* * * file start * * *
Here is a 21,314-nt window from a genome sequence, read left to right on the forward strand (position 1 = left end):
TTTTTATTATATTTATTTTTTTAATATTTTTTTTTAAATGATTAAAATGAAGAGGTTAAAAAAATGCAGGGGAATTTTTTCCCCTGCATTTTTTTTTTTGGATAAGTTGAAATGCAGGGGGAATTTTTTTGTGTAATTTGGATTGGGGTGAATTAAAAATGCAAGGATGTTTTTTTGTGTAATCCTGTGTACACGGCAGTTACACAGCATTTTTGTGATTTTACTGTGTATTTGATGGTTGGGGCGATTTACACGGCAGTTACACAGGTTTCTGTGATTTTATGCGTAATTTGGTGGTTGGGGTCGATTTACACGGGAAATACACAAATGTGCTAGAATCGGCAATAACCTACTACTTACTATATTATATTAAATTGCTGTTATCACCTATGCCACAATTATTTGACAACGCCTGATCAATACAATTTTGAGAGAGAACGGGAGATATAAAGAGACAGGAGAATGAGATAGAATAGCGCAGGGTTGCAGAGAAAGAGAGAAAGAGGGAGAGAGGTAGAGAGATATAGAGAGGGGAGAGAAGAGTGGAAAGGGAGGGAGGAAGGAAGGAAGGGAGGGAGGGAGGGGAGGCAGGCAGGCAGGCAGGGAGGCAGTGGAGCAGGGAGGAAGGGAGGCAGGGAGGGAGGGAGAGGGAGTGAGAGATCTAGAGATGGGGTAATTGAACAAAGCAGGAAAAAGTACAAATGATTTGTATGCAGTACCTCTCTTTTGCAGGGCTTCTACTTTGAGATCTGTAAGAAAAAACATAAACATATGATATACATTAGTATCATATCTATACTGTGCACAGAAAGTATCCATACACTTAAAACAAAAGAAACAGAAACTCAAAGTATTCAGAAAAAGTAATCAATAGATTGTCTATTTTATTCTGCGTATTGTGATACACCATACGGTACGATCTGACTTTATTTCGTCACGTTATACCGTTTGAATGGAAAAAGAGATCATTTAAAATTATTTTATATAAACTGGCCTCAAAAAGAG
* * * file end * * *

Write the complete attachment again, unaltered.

Here is a 21,314-nt window from a genome sequence, read left to right on the forward strand (position 1 = left end):
TTTTTATTATATTTATTTTTTTAATATTTTTTTTTAAATGATTAAAATGAAGAGGTTAAAAAAATGCAGGGGAATTTTTTCCCCTGCATTTTTTTTTTTGGATAAGTTGAAATGCAGGGGGAATTTTTTTGTGTAATTTGGATTGGGGTGAATTAAAAATGCAAGGATGTTTTTTTGTGTAATCCTGTGTACACGGCAGTTACACAGCATTTTTGTGATTTTACTGTGTATTTGATGGTTGGGGCGATTTACACGGCAGTTACACAGGTTTCTGTGATTTTATGCGTAATTTGGTGGTTGGGGTCGATTTACACGGGAAATACACAAATGTGCTAGAATCGGCAATAACCTACTACTTACTATATTATATTAAATTGCTGTTATCACCTATGCCACAATTATTTGACAACGCCTGATCAATACAATTTTGAGAGAGAACGGGAGATATAAAGAGACAGGAGAATGAGATAGAATAGCGCAGGGTTGCAGAGAAAGAGAGAAAGAGGGAGAGAGGTAGAGAGATATAGAGAGGGGAGAGAAGAGTGGAAAGGGAGGGAGGAAGGAAGGAAGGGAGGGAGGGAGGGGAGGCAGGCAGGCAGGCAGGGAGGCAGTGGAGCAGGGAGGAAGGGAGGCAGGGAGGGAGGGAGAGGGAGTGAGAGATCTAGAGATGGGGTAATTGAACAAAGCAGGAAAAAGTACAAATGATTTGTATGCAGTACCTCTCTTTTGCAGGGCTTCTACTTTGAGATCTGTAAGAAAAAACATAAACATATGATATACATTAGTATCATATCTATACTGTGCACAGAAAGTATCCATACACTTAAAACAAAAGAAACAGAAACTCAAAGTATTCAGAAAAAGTAATCAATAGATTGTCTATTTTATTCTGCGTATTGTGATACACCATACGGTACGATCTGACTTTATTTCGTCACGTTATACCGTTTGAATGGAAAAAGAGATCATTTAAAATTATTTTATATAAACTGGCCTCAAAAAGAG